Step One of this lesson also on video!
Real Life Downloaded | Adult Lesson 02 | 12/09/2018 from David C Cook on Vimeo.
OPENING ACTIVITY: What Is an Idol?
Ask students to consider what an idol is and what thoughts, words, or pictures come to mind when they think about one. Summarize their responses on a board or sheet of newsprint. An idol is sometimes pictured as an image or representation of a god that is an object of worship. It can also be a person or thing that is greatly admired, loved, or revered as well as something (other than God) that people put their faith in or devote an exorbitant amount of time to.
This week we look at God’s call to worship Him instead of any idols we may be serving.
OPENING STORY: [Read the story aloud or make copies and pass them around]
PUTTING PEOPLE AHEAD OF PROFITS
During this time of the year, it’s easy to get caught up in the commercialization of the holidays and to let shopping, decorating, and social events consume much of our time. And there is no doubt that for some, the “bottom-line” is important. Companies do have dividends to pay and shareholders to please. Profits do matter, and so does what ends up in, or comes out of, our bank accounts. The problem is, these can become the primary focus of our time and energy—our “idols.” That’s why it’s a breath of fresh air to hear about individuals or companies that seem to be focused more on people than on profits.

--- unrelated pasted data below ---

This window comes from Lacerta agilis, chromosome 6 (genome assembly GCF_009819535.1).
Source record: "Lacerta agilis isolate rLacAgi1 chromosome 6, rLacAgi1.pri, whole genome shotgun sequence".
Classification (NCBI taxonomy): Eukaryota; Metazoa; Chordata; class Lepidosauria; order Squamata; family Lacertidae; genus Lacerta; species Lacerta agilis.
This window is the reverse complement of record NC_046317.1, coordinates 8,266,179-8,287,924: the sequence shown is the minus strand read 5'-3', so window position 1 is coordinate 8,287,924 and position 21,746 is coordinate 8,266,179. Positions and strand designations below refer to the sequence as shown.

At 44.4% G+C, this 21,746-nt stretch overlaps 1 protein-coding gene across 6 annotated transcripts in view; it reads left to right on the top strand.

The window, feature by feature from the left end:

One of those companies is Advanced Micro Devices (AMD). One writer noted that “when a company has a deep-rooted culture to put people first, profits follow.” This seems to be an apt description of AMD which noted in a recent corporate statement its continued commitment “to enable a better world by being an employer of choice.” AMD says it is “working to strengthen its communities and make an impact on the planet through its motivated, innovative, and fully engaged workforce.”
One way that AMD does this is through increased focus on training and timely reporting of injury and illness. It has established what it considers to be “best-in-class health and safety goals for a wafer foundry.” Its goal in this respect is to “outperform the industry average across various safety parameters.” The company’s efforts in this area have resulted in a significantly lower rate of injury and illness in its workforce compared to the average for the industry as a whole.
AMD believes in investing in its existing talent. In addition to providing employees with competitive compensation, the company offers a variety of employee assistance programs and provides an array of training opportunities so employees can progress in their careers. It claims to have a work culture “where employees feel safe to voice dissenting opinions, challenge the status quo, and take calculated risks.” It believes in diversity and that innovation and creativity increase “when diverse teams operate in a culture of inclusion.”